EU Treaty change as a long-term perspective – preview of European Council: 120 billion euro for growth and employment
"To ensure the further development of the European Union, a Treaty amendment is likely to become necessary", Federal Chancellor Werner Faymann stated with regard to European policy issues in the preliminaries of the EU summit taking place next week at a joint press conference with Vice Chancellor Michael Spindelegger at the Federal Chancellery today (Wednesday). "We therefore call for establishing a European Convention. Its mission should be to discuss a stronger role for the European Parliament, proposals for the elements of participatory democracy, intensified cooperation on fiscal policy as well as debt management."
Besides closer cooperation on fiscal policy, the EU considers to intensify collaboration among European banks – a project heralded under the name "banking union". "By this we mean to introduce, as a first step, a single European supervisory authority – similar to the Financial Market Authority in Austria – and, in a possible final stage, an EU-wide deposit guarantee scheme. The permanent bailout fund ESM could be given a banking license so that it may work more effectively. A common debt repayment fund could facilitate joint debt management", explained the Federal Chancellor. "Experience tells us that a Treaty change may take between three and five years. The sooner we start, the better."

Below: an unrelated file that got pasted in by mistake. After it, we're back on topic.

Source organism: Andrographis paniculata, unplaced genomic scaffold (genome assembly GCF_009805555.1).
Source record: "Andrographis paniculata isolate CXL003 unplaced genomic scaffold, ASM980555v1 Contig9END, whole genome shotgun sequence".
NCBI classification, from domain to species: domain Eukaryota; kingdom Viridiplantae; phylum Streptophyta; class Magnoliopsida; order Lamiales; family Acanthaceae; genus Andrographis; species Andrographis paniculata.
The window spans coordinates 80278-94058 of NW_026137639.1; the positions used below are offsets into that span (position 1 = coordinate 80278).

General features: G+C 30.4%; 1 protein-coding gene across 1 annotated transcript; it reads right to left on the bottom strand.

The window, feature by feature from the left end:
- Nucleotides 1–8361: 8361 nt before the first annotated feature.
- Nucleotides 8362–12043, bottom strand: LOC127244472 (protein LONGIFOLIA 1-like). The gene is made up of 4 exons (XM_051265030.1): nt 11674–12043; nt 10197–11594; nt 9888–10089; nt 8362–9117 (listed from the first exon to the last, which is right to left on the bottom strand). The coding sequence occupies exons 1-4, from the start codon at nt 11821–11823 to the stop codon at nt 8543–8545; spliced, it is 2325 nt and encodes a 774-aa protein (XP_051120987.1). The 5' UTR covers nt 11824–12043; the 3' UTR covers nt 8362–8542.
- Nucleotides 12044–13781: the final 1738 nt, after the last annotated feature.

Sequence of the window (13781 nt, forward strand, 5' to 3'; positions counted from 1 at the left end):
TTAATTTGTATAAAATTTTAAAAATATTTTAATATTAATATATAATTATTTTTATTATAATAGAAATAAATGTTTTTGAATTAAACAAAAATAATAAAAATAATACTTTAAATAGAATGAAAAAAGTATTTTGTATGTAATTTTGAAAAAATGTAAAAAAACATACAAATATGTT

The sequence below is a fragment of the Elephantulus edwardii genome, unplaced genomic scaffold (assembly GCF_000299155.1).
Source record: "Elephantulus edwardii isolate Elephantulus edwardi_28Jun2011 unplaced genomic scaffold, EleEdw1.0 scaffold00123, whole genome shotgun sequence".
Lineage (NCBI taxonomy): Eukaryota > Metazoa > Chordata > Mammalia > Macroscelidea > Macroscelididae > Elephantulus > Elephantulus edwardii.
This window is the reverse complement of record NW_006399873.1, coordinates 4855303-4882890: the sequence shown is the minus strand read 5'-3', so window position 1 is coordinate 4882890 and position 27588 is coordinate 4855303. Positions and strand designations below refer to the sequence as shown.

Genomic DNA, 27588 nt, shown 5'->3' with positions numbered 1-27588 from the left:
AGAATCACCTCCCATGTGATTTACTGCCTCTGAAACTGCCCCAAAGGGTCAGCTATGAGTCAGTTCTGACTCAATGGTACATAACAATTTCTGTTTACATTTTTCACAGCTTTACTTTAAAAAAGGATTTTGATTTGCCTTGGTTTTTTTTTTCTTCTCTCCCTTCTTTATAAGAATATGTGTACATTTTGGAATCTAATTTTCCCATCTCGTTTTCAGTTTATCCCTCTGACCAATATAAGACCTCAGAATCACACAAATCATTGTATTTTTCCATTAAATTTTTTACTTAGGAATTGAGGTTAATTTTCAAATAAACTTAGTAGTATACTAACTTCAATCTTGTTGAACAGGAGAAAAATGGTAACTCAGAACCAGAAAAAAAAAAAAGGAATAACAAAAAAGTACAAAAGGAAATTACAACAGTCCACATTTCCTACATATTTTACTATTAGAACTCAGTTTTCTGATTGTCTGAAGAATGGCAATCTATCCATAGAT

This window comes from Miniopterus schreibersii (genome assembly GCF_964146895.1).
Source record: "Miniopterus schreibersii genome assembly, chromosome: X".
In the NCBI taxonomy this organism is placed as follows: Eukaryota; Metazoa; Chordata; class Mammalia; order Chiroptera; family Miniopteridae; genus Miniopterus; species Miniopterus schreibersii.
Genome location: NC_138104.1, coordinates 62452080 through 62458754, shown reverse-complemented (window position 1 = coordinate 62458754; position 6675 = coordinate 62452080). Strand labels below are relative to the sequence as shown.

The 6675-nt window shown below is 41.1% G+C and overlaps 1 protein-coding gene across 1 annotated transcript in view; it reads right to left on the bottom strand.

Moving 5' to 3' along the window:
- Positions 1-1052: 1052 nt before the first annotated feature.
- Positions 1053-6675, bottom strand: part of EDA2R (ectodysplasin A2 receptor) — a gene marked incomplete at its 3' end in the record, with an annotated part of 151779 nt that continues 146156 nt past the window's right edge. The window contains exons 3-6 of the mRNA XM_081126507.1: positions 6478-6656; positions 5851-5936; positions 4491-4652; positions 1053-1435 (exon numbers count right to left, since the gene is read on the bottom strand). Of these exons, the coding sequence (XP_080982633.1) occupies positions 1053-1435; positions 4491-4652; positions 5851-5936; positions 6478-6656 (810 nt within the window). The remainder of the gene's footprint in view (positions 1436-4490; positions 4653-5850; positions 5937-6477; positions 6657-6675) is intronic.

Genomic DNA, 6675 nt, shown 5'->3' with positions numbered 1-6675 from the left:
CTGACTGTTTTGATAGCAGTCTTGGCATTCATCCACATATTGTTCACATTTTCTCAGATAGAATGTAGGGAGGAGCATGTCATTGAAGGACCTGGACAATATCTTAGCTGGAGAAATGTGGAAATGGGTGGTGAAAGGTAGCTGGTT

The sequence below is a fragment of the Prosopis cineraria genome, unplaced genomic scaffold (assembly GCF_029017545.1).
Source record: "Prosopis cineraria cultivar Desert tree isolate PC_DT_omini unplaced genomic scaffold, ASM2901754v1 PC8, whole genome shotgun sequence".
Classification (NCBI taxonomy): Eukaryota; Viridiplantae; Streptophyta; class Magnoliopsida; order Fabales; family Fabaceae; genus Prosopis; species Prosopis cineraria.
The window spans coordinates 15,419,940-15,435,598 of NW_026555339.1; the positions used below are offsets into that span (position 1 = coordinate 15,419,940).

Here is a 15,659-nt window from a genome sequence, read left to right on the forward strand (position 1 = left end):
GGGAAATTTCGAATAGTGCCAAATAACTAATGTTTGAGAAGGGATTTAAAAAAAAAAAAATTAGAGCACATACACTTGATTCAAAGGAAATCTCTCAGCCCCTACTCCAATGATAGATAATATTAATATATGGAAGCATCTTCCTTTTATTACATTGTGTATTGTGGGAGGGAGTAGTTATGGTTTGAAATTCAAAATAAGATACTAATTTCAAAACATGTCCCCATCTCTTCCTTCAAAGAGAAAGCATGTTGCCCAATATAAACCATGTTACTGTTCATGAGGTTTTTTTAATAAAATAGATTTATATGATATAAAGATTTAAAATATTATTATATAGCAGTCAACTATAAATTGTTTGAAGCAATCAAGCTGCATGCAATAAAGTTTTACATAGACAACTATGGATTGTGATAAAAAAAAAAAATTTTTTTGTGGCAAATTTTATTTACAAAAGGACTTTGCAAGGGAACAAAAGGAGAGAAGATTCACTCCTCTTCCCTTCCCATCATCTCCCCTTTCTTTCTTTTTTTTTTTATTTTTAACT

In the first phase, the about 120 billion euro for a growth package are to come from project bonds, increased lending by the European Investment Bank as well as reallocated EU budget funds. The main aim of these measures is to provide impetus to employment in Europe. "Youth unemployment in Europe has reached alarming proportions. We have to invest in economic growth and competitiveness through education and research to be able to offer fairness and opportunities to young people", emphasised the Federal Chancellor. Such a growth package would be supported by Austria at the forthcoming European Council meeting at the end of June.
Austria would also continue to support the introduction of a financial transaction tax: "After French President Hollande’s election and the latest vote in the German Parliament, the scales tilted in favour of this project."
In response to a question Federal Chancellor stated that in the event of a comprehensive Treaty change, which could be the outcome of this process, the citizens had to be "involved in the discussion at the earliest stage possible and convinced of the common path".